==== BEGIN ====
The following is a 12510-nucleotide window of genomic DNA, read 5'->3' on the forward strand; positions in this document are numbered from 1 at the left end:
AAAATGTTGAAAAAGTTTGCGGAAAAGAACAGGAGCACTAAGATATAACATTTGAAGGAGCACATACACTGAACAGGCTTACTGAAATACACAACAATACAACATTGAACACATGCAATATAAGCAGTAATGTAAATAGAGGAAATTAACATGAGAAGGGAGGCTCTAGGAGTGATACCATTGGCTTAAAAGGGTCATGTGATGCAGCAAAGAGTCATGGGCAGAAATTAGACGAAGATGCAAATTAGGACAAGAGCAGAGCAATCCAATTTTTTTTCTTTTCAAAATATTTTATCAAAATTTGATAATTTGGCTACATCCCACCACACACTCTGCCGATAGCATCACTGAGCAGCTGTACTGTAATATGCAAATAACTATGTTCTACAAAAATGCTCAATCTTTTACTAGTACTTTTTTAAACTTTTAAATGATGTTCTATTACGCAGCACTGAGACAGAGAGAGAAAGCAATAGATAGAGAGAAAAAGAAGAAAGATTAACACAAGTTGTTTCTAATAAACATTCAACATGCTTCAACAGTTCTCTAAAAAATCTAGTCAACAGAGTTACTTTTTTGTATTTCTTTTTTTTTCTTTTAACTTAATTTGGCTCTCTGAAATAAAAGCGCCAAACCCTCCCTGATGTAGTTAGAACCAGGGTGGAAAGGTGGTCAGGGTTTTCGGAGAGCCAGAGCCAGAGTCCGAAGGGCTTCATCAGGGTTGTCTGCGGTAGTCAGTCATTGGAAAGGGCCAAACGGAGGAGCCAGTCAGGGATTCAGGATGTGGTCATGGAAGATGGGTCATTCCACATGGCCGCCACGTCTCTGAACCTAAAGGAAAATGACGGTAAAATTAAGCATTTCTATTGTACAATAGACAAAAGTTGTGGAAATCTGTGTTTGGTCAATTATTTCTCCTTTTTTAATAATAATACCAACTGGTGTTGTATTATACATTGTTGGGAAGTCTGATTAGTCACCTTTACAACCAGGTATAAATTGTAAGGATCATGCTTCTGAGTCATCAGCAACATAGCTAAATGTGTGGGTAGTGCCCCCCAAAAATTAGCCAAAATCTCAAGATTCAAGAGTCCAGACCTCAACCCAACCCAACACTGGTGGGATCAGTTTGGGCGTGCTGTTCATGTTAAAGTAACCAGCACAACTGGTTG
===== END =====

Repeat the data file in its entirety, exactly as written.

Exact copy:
The following is a 12510-nucleotide window of genomic DNA, read 5'->3' on the forward strand; positions in this document are numbered from 1 at the left end:
AAAATGTTGAAAAAGTTTGCGGAAAAGAACAGGAGCACTAAGATATAACATTTGAAGGAGCACATACACTGAACAGGCTTACTGAAATACACAACAATACAACATTGAACACATGCAATATAAGCAGTAATGTAAATAGAGGAAATTAACATGAGAAGGGAGGCTCTAGGAGTGATACCATTGGCTTAAAAGGGTCATGTGATGCAGCAAAGAGTCATGGGCAGAAATTAGACGAAGATGCAAATTAGGACAAGAGCAGAGCAATCCAATTTTTTTTCTTTTCAAAATATTTTATCAAAATTTGATAATTTGGCTACATCCCACCACACACTCTGCCGATAGCATCACTGAGCAGCTGTACTGTAATATGCAAATAACTATGTTCTACAAAAATGCTCAATCTTTTACTAGTACTTTTTTAAACTTTTAAATGATGTTCTATTACGCAGCACTGAGACAGAGAGAGAAAGCAATAGATAGAGAGAAAAAGAAGAAAGATTAACACAAGTTGTTTCTAATAAACATTCAACATGCTTCAACAGTTCTCTAAAAAATCTAGTCAACAGAGTTACTTTTTTGTATTTCTTTTTTTTTCTTTTAACTTAATTTGGCTCTCTGAAATAAAAGCGCCAAACCCTCCCTGATGTAGTTAGAACCAGGGTGGAAAGGTGGTCAGGGTTTTCGGAGAGCCAGAGCCAGAGTCCGAAGGGCTTCATCAGGGTTGTCTGCGGTAGTCAGTCATTGGAAAGGGCCAAACGGAGGAGCCAGTCAGGGATTCAGGATGTGGTCATGGAAGATGGGTCATTCCACATGGCCGCCACGTCTCTGAACCTAAAGGAAAATGACGGTAAAATTAAGCATTTCTATTGTACAATAGACAAAAGTTGTGGAAATCTGTGTTTGGTCAATTATTTCTCCTTTTTTAATAATAATACCAACTGGTGTTGTATTATACATTGTTGGGAAGTCTGATTAGTCACCTTTACAACCAGGTATAAATTGTAAGGATCATGCTTCTGAGTCATCAGCAACATAGCTAAATGTGTGGGTAGTGCCCCCCAAAAATTAGCCAAAATCTCAAGATTCAAGAGTCCAGACCTCAACCCAACCCAACACTGGTGGGATCAGTTTGGGCGTGCTGTTCATGTTAAAGTAACCAGCACAACTGGTTG